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Fair taxation for the nation

Published April 24. 2010 09:00AM

In my article last week, I mentioned that it was time to revamp the tax code. I obviously struck a cord with many of you. It is easy to say we need a flat tax (graduated income tax rate, say five to 20 percent) or a fair tax (federal sales or value added tax). But does this really solve the tax problems facing Americans today? After a week of thought, I realized that there are two serious issues that must be addressed. The first and most important is that many families pay no taxes. In 2009, 47 percent of families paid no income taxes. This is up from 38 percent in 2007. (

This infuriates me. Most of us pay our taxes on time, while almost half the country pays no income tax! How is this possible?

The answer is simple. To get elected, the politicians who make the tax laws decide not to tax those they consider to be low income. Yet these low-income families have automobiles. They have television. They may receive food stamps and other social assistance. And most importantly, though some are healthy, they may not work. By global standards, our poor are considered wealthy as they have food, water, shelter, electricity, and many of the comforts so lacking in the third world. You and I pay to ensure that our poor have the benefits of life in America rather than just the bare necessities to sustain life.

I actually do want to help those who are less blessed than we are. I believe that we must assist those in our country who are physically or mentally unable to work or have worked hard and are now retired. I agree that we need to provide unemployment insurance and even temporary welfare to assist those who are between positions or fall upon hard times. I also strongly believe that everyone who works or receives retirement benefits, welfare or unemployment payments from our government must pay taxes. Here is how I suggest we do it.

First, let's get rid of the current tax legislation and replace it with a flat tax. I understand that an entirely flat tax would be regressive if it was applied across the board. Therefore I believe it should be graduated. Families with income or social assistance less than $25,000 would pay no flat tax. Families that earn between $25,000 and $35,000 would pay a small flat tax, say five percent. We could set flat income brackets in a graduated manner up to the top rate of 20 percent for families earning more than $200,000. The graduated flat income tax ensures most families pay a tax on their income or their government benefits. The only deductions available to those who pay the flat tax would be state and local taxes and a tax credit of up to five percent for the fair sales tax. The fair sales credit would be phased out for families earning over $200,000.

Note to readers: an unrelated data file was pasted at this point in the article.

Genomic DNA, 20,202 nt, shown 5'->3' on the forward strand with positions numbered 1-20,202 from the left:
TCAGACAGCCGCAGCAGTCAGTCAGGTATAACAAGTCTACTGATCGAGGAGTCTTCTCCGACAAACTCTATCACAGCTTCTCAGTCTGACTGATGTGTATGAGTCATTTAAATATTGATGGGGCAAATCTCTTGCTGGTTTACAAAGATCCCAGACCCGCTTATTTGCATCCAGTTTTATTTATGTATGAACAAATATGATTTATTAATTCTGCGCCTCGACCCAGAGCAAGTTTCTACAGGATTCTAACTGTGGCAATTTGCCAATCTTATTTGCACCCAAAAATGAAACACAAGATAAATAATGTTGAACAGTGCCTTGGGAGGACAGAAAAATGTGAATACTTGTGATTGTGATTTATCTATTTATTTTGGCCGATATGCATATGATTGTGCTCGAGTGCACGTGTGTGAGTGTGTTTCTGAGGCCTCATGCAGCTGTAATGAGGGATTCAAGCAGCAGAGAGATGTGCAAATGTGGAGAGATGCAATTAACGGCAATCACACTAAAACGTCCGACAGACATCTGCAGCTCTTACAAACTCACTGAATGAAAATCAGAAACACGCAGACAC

Now let me ensure that everyone pays some taxes through the implementation of the fair sales tax which would be applied on all non food purchases with an exemption for rent, home purchases and mortgage payments and charitable donations. As you spend, so shall you be taxed. Not only does this ensure that those who pay no flat income tax do pay a tax for the items they buy. Since food and lodging is exempt for the tax, it does not pose an undue hardship. The income tax credit for the flat income tax mentioned above ensures that most of the taxpayers will not be taxed on income then on spending, which in effect would be a double tax. It does ensure that everyone pays some tax and as a side benefit, encourages saving since saving is not taxed.

One of my concerns with any taxation process is the scofflaws who work hard at not paying taxes. In our current taxation system I expect that there are some people and businesses that hide income. A restaurant that does not ring up some of their cash sales, or a contractor who gives you a discount for cash so they do not have to remit tax on it are not only avoiding taxes, they are increasing the taxes you and I have to pay. Once the flat income and fair sales taxes are implemented, it is essential that we deter those who illegally understate their income. Those who cheat should pay the back taxes plus whatever penalties are levied.

Once the flat and fair taxes are implemented, we can eliminate the hidden taxes on gasoline and utilities. The flat and fair taxes will generate more than enough revenue to replace the income tax and all of the hidden taxes, while ensuring that everyone pays their fair share of the tax burden.

As always, I look forward to receiving your comments. You can send them to me at

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